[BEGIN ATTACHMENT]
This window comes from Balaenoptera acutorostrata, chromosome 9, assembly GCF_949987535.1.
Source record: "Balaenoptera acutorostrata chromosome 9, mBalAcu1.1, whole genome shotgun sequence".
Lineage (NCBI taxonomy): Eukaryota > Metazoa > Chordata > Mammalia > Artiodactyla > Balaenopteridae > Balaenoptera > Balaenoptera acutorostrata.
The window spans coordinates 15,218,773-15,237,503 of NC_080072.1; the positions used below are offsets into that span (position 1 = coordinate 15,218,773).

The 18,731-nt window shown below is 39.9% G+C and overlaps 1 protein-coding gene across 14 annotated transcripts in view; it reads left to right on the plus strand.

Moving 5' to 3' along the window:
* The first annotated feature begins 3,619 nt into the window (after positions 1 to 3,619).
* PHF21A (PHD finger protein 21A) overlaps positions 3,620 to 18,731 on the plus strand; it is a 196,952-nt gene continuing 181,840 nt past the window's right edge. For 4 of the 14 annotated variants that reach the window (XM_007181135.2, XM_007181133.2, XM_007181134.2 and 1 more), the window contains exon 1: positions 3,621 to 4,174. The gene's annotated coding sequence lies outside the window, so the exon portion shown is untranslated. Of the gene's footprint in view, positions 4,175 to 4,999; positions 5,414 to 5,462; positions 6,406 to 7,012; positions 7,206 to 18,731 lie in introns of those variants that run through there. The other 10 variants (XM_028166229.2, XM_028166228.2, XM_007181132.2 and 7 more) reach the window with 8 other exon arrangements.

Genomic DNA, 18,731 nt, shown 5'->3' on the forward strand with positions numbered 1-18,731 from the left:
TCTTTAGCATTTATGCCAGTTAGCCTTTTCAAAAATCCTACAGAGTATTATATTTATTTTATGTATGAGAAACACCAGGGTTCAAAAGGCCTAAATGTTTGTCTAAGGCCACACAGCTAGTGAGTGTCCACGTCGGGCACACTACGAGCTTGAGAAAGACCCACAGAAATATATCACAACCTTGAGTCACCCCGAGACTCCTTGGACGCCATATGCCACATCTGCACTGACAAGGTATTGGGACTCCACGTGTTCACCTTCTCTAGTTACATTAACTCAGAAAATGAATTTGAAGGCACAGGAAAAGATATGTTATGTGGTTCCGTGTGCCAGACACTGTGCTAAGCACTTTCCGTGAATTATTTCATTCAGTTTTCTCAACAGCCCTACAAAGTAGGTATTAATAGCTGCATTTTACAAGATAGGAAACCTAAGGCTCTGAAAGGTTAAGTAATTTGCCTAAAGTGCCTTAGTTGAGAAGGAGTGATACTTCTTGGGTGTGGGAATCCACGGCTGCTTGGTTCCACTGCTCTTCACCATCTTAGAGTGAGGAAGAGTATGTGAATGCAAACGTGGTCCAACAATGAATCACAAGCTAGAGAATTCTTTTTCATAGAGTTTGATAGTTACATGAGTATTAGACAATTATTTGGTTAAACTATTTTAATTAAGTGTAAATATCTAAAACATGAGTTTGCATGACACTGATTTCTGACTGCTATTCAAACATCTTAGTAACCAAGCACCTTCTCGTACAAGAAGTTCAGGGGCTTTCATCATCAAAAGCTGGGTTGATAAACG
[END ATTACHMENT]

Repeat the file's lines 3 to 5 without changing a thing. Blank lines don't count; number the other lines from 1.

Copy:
Lineage (NCBI taxonomy): Eukaryota > Metazoa > Chordata > Mammalia > Artiodactyla > Balaenopteridae > Balaenoptera > Balaenoptera acutorostrata.
The window spans coordinates 15,218,773-15,237,503 of NC_080072.1; the positions used below are offsets into that span (position 1 = coordinate 15,218,773).

The 18,731-nt window shown below is 39.9% G+C and overlaps 1 protein-coding gene across 14 annotated transcripts in view; it reads left to right on the plus strand.